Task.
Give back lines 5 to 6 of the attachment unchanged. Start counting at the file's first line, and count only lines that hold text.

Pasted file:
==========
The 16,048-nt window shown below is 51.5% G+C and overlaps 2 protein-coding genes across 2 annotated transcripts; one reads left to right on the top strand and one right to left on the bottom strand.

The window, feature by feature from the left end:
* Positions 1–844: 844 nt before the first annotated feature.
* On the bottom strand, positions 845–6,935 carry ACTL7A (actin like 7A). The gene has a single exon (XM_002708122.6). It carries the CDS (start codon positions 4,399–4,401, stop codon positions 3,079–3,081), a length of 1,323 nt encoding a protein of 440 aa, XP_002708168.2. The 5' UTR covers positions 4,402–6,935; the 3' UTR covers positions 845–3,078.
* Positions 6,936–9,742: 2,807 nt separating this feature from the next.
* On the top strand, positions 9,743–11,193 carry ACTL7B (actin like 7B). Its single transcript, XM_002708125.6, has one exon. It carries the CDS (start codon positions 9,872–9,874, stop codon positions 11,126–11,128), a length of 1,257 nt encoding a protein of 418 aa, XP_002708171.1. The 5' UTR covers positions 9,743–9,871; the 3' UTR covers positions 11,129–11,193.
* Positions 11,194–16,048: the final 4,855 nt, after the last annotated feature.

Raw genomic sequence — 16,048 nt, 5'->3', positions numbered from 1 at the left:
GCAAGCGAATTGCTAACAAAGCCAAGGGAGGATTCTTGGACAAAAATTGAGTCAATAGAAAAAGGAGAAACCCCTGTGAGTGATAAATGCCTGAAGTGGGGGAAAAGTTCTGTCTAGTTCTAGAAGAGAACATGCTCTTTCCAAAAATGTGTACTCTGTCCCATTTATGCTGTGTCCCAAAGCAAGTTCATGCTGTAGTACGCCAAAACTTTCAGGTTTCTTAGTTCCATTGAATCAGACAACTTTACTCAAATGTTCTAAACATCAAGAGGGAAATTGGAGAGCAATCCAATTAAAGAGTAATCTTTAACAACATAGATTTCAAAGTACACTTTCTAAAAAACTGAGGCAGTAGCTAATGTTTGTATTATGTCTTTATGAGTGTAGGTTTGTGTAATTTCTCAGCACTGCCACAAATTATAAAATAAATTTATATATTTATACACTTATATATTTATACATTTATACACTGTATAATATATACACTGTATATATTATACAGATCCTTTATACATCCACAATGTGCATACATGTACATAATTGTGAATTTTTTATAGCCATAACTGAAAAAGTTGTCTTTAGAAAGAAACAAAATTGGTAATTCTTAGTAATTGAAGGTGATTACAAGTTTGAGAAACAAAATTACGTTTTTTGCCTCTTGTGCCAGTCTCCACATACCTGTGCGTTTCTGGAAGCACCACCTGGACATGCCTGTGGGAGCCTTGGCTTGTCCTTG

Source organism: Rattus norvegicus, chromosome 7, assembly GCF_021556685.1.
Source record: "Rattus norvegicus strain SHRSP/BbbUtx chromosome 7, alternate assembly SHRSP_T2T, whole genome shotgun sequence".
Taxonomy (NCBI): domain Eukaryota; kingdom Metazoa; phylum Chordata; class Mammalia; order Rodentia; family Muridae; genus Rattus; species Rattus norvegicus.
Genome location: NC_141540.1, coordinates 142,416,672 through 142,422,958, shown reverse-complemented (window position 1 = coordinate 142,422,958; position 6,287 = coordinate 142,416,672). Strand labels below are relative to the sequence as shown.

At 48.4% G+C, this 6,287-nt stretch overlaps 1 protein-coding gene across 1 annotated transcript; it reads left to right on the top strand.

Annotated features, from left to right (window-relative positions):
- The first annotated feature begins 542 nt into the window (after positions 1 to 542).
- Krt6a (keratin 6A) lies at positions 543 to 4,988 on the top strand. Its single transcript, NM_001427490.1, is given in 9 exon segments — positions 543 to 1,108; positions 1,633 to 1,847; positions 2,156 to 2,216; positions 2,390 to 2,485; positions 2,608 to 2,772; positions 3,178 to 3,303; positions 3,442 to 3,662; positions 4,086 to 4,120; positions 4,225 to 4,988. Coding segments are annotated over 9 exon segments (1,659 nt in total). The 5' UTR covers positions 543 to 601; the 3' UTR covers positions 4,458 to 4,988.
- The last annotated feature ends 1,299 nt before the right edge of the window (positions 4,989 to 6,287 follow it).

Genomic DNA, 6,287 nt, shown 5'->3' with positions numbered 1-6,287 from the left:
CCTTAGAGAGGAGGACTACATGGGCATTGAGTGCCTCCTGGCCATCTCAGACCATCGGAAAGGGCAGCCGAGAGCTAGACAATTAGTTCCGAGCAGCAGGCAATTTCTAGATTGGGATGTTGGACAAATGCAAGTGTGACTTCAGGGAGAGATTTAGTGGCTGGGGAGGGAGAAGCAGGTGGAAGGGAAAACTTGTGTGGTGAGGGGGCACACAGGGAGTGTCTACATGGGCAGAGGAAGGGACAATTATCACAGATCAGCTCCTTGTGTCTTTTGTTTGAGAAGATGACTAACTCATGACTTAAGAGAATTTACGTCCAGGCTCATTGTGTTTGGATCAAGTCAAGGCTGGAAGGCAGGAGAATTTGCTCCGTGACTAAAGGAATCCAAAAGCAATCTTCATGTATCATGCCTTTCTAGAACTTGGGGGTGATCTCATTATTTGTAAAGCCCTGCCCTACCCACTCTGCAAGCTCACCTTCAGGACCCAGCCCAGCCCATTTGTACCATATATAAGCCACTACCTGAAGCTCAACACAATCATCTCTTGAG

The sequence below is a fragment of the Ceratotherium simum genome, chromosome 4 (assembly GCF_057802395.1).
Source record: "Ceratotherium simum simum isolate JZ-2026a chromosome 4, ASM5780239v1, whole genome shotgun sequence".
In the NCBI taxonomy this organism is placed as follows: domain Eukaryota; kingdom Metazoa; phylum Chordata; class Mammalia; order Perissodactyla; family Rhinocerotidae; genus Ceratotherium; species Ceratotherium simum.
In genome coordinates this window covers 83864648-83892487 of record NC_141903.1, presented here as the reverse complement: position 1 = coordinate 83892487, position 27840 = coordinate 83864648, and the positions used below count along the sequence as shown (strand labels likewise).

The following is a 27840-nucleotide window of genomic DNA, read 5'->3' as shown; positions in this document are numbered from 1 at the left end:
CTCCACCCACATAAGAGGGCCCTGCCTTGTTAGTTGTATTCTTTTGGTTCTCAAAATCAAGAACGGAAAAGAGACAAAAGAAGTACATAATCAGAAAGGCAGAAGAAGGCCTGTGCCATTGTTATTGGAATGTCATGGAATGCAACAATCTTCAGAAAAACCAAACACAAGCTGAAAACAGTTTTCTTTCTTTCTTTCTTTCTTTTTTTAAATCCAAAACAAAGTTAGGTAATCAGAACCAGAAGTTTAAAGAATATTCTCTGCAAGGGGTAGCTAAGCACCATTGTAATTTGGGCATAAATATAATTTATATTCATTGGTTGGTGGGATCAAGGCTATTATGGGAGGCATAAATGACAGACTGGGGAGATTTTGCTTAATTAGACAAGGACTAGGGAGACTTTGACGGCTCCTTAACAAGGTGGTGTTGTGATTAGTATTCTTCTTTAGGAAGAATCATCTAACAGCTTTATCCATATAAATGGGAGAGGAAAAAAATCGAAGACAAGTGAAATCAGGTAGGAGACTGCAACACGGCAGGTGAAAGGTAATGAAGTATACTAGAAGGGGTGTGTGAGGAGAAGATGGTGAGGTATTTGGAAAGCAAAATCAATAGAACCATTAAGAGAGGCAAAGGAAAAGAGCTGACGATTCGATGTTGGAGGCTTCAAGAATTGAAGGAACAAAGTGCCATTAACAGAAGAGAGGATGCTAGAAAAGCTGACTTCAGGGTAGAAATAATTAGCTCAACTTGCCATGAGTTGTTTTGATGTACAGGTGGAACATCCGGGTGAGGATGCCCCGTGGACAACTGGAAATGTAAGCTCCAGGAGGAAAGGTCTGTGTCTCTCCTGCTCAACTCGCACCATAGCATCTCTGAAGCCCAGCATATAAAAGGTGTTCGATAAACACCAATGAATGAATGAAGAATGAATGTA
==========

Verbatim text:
* Positions 6,936–9,742: 2,807 nt separating this feature from the next.
* On the top strand, positions 9,743–11,193 carry ACTL7B (actin like 7B). Its single transcript, XM_002708125.6, has one exon. It carries the CDS (start codon positions 9,872–9,874, stop codon positions 11,126–11,128), a length of 1,257 nt encoding a protein of 418 aa, XP_002708171.1. The 5' UTR covers positions 9,743–9,871; the 3' UTR covers positions 11,129–11,193.